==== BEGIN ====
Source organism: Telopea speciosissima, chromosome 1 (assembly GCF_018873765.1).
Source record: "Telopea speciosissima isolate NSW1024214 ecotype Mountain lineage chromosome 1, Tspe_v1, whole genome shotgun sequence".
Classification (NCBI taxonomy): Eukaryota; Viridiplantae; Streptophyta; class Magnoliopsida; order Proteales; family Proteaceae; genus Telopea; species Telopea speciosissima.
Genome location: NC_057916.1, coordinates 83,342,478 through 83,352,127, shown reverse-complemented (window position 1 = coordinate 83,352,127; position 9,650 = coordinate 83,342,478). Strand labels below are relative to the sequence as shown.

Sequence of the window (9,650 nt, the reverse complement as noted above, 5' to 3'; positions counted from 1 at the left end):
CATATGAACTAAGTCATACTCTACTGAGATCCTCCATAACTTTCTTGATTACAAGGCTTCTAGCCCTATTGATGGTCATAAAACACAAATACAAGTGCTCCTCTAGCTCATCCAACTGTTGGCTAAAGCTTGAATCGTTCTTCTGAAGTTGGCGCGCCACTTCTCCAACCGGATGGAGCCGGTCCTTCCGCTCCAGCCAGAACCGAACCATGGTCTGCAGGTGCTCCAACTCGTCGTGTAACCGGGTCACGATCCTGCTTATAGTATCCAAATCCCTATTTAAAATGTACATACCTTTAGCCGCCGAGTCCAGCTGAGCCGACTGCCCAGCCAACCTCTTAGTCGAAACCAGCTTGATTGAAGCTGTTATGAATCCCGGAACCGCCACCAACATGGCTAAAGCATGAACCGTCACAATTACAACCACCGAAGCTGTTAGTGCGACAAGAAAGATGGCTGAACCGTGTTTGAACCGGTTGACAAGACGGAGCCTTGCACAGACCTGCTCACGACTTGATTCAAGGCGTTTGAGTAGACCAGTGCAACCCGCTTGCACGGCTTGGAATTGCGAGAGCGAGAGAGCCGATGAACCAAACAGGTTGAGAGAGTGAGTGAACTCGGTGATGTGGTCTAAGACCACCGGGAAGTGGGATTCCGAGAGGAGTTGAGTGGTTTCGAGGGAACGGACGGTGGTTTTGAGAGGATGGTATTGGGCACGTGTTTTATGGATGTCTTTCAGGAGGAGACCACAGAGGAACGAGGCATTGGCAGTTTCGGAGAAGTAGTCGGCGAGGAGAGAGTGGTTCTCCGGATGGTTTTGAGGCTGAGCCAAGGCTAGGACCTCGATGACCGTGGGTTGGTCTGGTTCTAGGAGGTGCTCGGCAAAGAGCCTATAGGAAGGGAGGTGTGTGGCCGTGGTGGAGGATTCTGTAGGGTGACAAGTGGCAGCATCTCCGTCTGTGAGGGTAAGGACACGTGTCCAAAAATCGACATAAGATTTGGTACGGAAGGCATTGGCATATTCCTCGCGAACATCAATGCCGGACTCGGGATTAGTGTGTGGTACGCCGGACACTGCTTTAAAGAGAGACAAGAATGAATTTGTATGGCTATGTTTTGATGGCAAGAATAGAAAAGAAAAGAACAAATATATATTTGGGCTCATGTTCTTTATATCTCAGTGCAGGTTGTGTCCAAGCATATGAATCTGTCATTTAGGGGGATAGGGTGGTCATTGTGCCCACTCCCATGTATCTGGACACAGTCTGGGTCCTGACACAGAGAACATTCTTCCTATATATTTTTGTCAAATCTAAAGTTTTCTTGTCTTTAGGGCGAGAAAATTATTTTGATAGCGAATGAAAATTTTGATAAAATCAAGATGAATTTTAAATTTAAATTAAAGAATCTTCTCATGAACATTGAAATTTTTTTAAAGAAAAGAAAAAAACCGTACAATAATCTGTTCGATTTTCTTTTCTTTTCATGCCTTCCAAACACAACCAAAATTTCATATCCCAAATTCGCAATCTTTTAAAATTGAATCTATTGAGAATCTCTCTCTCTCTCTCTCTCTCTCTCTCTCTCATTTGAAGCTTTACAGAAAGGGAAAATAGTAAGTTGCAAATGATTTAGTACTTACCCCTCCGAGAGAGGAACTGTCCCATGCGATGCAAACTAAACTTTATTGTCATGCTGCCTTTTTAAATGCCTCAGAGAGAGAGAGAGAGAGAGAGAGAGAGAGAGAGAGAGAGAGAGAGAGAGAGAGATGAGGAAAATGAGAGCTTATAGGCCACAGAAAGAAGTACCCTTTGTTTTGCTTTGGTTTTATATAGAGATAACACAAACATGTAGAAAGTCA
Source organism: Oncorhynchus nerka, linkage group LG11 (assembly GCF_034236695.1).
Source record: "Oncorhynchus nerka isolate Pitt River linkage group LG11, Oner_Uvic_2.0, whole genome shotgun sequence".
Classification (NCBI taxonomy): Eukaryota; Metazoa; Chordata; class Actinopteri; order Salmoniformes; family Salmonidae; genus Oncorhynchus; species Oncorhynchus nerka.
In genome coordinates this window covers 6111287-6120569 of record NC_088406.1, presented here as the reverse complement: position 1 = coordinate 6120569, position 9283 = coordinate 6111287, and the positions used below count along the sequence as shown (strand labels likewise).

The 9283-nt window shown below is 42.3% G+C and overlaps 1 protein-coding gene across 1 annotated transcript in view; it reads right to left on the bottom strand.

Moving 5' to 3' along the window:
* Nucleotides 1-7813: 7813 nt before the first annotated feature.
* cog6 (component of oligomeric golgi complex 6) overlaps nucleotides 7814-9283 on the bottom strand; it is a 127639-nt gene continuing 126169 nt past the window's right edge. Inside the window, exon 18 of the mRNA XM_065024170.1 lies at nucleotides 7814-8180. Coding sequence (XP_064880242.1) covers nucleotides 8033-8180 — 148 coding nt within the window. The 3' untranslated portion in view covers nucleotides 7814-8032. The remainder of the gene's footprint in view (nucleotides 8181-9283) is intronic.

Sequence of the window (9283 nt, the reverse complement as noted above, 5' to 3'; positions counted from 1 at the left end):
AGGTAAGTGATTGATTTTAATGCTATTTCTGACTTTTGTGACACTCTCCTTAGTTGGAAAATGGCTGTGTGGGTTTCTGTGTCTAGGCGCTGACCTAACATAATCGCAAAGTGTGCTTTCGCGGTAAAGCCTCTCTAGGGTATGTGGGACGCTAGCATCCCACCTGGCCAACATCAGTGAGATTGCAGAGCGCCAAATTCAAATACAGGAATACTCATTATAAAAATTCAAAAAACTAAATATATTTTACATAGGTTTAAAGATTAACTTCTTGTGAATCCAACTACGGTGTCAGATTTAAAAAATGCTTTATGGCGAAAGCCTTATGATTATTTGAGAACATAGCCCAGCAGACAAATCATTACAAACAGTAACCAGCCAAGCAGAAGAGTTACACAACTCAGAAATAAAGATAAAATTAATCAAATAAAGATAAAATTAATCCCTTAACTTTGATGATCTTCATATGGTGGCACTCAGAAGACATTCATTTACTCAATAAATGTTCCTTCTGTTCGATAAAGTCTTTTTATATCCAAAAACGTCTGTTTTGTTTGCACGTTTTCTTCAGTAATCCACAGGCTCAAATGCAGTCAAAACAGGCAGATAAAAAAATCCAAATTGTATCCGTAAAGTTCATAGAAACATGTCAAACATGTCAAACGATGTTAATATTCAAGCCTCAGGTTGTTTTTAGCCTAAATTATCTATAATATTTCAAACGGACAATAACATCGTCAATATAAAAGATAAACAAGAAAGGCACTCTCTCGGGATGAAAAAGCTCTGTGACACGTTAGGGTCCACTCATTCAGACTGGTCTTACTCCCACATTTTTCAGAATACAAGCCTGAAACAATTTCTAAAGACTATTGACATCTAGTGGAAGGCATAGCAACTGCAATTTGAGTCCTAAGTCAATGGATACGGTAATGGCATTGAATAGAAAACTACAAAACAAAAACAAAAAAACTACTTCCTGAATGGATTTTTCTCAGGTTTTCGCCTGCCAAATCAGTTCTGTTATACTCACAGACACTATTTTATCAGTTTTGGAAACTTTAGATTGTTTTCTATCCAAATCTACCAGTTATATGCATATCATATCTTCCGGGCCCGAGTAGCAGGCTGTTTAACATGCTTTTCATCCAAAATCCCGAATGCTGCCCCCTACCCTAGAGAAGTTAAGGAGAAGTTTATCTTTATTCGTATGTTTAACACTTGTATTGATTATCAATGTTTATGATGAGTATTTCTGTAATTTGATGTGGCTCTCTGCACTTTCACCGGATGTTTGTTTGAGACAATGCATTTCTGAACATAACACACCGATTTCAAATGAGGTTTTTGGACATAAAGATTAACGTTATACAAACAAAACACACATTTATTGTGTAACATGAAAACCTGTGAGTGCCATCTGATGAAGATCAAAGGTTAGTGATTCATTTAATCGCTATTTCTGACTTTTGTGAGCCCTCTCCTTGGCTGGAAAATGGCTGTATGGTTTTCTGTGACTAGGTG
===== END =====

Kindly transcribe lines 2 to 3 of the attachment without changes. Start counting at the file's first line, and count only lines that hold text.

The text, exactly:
Source record: "Telopea speciosissima isolate NSW1024214 ecotype Mountain lineage chromosome 1, Tspe_v1, whole genome shotgun sequence".
Classification (NCBI taxonomy): Eukaryota; Viridiplantae; Streptophyta; class Magnoliopsida; order Proteales; family Proteaceae; genus Telopea; species Telopea speciosissima.